A month after the bronze statue of seventeenth-century slave trader Edward Colston was toppled into Bristol harbour, yesterday he was replaced – with a figure of one of the Black Lives Matter protesters who climbed on the plinth and raised her fist in celebration that day.
However, within little more than 24 hours, the resin-and-steel sculpture of Jen Reid had already been removed. At around 5.30am today, contractors were pictured hauling the statue into a skip hire lorry and driving away.
Video: The moment the statue of Jen Reid was lifted from the plinth at 5.30 this morning, by workmen on behalf of the council. pic.twitter.com/E8Cz72wSb6— Anthony Ward (@Anth0ny_Ward) July 16, 2020
The resin-and-steel sculpture of Jen Reid appeared on the plinth just after 5am yesterday following a secret mission by a team of ten, led by artist Marc Quinn, who arrived in two lorries at dawn. On seeing the statue, Reid, a stylist, told The Guardian: ‘Being up there, with my fist raised – it was an amazing moment, and this captures it. It gives me goose pimples.’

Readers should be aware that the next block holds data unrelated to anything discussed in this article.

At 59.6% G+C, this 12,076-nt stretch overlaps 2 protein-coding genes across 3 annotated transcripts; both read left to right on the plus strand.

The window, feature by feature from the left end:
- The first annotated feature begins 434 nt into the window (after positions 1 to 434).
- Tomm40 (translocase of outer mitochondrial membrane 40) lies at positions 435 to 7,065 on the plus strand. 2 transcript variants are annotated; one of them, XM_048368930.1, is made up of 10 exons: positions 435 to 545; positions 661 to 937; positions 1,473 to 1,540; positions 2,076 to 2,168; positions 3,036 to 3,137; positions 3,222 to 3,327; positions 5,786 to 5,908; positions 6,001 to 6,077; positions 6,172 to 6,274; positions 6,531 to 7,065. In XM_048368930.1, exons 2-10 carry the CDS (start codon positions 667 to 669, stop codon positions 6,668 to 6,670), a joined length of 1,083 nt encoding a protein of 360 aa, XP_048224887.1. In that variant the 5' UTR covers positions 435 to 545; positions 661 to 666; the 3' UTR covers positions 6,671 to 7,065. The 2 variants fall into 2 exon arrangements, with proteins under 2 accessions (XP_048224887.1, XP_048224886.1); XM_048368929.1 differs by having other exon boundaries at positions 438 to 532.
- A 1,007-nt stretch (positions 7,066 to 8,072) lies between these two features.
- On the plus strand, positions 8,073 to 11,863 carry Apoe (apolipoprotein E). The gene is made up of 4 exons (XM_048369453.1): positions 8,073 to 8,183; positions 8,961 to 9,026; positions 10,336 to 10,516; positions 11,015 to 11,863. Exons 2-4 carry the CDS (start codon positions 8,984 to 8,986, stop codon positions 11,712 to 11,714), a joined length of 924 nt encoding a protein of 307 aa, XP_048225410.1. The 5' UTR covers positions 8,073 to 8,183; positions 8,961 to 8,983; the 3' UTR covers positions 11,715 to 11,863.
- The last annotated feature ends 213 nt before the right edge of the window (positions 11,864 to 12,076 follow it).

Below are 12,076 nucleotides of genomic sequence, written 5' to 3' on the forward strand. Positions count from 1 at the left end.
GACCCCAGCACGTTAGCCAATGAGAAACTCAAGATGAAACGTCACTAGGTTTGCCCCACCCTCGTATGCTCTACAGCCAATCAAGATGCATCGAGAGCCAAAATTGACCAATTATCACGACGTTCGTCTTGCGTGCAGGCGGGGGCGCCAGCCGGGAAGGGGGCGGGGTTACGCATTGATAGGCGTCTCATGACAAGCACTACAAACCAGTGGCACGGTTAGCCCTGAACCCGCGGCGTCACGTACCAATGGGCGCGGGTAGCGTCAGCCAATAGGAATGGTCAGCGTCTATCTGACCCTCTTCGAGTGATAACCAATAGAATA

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The authorities have yet to announce plans for an official replacement for Colston, who was responsible for transporting at least 80,000 people from West Africa to the Caribbean. A spokesperson for the council today said the statue of Reid would be taken to a local museum for the artist to pick up or donate to its collection.